Pharmacological Treatment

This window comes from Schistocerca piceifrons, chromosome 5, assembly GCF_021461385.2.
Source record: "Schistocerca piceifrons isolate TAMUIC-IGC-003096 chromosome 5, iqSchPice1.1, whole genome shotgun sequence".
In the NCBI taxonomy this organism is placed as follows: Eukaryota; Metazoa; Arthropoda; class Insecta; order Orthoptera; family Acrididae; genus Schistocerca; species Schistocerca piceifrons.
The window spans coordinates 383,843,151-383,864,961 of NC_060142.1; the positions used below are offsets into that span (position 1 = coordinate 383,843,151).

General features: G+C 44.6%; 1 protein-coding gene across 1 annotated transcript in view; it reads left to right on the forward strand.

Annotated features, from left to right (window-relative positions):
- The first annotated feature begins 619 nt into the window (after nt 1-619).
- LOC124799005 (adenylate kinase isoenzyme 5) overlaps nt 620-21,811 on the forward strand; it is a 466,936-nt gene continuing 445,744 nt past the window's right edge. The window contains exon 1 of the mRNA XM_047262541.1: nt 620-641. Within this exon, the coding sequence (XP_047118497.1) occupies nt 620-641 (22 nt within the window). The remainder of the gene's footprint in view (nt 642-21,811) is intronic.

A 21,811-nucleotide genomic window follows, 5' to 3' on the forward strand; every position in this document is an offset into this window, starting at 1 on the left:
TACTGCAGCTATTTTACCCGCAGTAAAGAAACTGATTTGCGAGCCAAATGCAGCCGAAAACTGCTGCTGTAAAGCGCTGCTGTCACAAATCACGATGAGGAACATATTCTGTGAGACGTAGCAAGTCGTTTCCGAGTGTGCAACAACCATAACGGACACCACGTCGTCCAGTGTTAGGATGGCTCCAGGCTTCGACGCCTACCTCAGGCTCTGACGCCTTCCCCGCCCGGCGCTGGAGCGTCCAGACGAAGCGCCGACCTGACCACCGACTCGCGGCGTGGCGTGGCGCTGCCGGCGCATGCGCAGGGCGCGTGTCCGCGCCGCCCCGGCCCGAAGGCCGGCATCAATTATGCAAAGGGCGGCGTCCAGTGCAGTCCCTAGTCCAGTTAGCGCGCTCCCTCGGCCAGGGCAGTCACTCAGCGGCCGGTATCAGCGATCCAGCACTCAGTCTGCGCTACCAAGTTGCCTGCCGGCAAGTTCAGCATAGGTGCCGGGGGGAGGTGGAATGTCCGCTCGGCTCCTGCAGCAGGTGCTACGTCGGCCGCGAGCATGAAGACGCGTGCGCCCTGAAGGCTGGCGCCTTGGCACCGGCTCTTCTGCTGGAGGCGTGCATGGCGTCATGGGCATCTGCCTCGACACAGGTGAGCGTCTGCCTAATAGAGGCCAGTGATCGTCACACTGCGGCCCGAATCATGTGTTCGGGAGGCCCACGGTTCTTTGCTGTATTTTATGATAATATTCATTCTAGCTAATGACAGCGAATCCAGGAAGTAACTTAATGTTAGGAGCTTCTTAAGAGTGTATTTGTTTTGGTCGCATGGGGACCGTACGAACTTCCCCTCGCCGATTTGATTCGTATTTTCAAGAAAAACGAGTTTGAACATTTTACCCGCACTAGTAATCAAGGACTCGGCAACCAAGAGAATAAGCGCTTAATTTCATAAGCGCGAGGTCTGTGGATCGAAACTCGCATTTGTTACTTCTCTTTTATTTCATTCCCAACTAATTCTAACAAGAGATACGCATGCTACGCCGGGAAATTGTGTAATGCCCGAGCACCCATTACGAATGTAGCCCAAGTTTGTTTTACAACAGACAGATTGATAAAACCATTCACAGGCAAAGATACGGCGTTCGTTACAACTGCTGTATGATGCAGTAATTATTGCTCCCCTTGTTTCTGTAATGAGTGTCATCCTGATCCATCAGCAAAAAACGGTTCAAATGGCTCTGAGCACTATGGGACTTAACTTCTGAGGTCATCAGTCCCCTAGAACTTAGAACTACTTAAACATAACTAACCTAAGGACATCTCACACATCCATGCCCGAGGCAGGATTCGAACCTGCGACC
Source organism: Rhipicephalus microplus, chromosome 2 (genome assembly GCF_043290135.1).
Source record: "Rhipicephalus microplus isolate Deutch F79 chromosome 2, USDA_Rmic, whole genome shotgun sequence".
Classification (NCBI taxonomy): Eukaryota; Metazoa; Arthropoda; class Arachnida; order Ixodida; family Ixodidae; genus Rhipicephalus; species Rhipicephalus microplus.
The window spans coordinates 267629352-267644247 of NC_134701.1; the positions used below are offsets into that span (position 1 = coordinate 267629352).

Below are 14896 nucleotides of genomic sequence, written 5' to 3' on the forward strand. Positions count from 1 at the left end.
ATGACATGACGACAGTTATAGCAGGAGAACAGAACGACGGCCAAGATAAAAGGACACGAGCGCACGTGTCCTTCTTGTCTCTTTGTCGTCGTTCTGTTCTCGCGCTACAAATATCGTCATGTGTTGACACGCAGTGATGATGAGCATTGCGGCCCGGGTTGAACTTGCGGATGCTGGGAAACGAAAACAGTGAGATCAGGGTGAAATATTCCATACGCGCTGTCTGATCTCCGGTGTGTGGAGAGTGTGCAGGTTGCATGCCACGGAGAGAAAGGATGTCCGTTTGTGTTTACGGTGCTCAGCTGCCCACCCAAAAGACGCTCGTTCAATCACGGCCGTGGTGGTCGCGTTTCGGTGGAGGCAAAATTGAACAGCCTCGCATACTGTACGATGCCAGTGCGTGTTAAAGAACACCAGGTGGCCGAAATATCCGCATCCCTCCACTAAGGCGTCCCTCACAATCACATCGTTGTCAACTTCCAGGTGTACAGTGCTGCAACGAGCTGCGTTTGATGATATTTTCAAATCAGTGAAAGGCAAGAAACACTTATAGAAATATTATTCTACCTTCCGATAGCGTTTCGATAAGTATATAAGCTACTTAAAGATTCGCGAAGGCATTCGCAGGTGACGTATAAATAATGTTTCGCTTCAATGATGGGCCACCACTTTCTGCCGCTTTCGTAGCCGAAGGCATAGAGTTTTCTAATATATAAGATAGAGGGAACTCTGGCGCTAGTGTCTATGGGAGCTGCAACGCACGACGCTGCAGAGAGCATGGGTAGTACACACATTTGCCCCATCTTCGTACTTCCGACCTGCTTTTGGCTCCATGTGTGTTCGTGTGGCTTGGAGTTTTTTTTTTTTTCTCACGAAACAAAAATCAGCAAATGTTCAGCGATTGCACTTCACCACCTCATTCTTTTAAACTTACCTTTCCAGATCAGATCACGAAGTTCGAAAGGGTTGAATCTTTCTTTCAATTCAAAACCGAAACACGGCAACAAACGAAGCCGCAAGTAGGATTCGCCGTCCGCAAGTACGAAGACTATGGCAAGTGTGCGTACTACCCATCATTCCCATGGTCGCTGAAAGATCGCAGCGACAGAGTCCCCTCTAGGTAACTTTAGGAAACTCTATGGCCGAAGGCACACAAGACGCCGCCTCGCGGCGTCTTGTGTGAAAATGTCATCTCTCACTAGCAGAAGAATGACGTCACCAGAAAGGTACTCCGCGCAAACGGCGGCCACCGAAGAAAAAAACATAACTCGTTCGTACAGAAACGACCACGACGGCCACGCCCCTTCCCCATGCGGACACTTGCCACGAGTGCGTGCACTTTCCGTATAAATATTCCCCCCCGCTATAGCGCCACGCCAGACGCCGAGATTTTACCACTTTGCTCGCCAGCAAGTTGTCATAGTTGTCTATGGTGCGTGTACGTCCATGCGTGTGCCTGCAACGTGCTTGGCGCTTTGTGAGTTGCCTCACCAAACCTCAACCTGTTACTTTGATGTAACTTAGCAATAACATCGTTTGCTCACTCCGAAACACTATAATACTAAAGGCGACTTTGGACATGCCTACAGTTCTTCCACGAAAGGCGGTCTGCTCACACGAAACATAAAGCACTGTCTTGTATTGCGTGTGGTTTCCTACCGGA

Although the behavioral techniques described above are generally successful in the treatment of premature ejaculation, there are some limitations associated with and concerns about this mode of treatment. While most patients who are able to comply with the full treatment course do well, about 25% of patients do not respond to behavioral treatments (Hawton et al. 1986). In addition, the treatment requires a cooperative partner for optimal outcome, which is not always feasible. There is also some evidence that the benefits from behavioral techniques are not always maintained in the long term. Hawton et al. (1986) found that in a 3-year follow-up, 75% of patients showed no lasting improvement over baseline. De Amicis et al. (1985) also found that immediate posttherapy improvement was not sustained by 3 years posttreatment. Some patients prefer pharmacotherapy because it is more easily hidden from a partner than scheduled psychotherapy sessions and requires less of a time and behavioral investment. The issue of payment for intensive behavioral therapy must be considered in the age of managed care. The cost-effectiveness argument is made less compelling by the availability of patient self-help books and films (e.g., Kaplan 1989), which can greatly reduce the need for frequent psychotherapy sessions.